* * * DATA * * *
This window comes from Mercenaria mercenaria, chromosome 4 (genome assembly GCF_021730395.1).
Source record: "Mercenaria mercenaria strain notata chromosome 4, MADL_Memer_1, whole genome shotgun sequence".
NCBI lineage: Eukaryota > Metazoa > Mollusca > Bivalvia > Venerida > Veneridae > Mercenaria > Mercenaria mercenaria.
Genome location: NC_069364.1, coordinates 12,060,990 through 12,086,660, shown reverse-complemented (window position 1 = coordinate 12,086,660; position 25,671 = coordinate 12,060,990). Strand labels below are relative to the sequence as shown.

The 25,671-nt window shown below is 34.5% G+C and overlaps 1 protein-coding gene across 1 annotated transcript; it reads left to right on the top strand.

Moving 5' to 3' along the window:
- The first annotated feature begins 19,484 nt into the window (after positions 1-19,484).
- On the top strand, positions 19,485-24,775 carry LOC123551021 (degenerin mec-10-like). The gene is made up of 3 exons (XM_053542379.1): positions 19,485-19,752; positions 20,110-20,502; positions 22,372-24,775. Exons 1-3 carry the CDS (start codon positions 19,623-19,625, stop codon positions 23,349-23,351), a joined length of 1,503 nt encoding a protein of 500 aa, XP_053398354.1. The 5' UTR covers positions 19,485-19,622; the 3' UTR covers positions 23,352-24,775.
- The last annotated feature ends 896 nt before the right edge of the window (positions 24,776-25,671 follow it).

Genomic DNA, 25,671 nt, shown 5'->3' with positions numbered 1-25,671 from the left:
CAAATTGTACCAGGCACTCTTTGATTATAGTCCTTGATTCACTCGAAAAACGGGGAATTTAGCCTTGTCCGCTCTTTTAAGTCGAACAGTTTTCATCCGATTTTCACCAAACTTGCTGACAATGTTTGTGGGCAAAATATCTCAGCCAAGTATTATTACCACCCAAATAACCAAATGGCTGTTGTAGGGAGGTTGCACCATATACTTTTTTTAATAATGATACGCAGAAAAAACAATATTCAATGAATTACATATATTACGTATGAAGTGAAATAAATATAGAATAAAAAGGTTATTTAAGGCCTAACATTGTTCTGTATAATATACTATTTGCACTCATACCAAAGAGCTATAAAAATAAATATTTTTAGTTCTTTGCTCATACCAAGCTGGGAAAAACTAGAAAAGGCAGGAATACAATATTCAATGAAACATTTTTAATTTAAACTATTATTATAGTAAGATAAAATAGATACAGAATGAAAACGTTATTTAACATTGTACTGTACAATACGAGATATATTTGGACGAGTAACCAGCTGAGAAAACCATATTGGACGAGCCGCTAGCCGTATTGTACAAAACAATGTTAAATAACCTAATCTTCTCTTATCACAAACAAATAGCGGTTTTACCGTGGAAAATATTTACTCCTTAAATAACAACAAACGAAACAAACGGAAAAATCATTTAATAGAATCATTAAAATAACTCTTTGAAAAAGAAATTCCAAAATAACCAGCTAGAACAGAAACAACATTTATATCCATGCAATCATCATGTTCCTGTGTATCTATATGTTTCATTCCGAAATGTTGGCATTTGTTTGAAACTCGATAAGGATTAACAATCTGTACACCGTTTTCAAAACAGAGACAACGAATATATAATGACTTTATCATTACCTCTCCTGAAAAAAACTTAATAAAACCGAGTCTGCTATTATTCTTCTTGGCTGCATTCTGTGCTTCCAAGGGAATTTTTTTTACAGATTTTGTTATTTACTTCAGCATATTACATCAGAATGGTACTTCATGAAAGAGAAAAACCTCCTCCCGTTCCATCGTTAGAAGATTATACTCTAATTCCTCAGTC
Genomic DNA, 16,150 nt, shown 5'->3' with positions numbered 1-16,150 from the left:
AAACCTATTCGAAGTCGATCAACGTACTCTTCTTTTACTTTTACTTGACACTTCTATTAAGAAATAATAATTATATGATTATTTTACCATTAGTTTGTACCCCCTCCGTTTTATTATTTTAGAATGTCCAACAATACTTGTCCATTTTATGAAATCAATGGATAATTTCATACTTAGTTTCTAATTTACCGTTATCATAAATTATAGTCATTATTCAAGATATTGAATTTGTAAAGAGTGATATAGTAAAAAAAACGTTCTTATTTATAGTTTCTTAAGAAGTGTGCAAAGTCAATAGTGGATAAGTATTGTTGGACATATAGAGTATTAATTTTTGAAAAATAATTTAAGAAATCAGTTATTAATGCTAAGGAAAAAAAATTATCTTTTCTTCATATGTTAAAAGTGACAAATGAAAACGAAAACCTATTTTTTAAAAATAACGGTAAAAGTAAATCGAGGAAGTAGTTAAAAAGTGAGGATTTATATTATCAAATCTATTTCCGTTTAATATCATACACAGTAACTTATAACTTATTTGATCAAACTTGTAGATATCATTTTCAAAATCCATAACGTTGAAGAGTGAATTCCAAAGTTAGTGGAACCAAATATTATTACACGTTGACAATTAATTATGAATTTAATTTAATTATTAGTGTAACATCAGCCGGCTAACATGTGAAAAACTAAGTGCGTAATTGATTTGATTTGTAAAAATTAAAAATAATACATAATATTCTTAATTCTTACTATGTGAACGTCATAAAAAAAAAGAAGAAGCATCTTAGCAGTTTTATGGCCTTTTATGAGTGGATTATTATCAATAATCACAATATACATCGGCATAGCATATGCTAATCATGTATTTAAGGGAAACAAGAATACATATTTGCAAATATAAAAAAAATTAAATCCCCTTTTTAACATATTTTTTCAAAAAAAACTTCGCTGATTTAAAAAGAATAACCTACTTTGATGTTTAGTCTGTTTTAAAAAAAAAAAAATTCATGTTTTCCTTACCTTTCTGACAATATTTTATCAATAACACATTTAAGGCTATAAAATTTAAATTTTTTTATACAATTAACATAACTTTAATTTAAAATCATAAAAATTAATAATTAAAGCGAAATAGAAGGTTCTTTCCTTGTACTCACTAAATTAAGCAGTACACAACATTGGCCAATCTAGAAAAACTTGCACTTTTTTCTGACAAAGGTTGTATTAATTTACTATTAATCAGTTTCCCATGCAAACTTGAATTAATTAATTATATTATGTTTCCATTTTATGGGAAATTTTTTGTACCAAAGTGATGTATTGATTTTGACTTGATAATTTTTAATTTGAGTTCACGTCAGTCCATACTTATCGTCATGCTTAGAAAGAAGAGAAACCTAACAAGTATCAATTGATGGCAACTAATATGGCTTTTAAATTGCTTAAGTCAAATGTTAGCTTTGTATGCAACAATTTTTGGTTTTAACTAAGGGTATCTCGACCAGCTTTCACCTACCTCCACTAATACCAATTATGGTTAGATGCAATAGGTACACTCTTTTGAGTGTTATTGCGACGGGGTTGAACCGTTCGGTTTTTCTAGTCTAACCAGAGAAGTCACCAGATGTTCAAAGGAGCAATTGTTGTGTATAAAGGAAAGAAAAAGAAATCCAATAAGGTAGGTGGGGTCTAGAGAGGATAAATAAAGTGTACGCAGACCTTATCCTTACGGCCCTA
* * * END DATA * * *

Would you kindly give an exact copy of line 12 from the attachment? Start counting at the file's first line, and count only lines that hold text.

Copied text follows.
Genomic DNA, 16,150 nt, shown 5'->3' with positions numbered 1-16,150 from the left: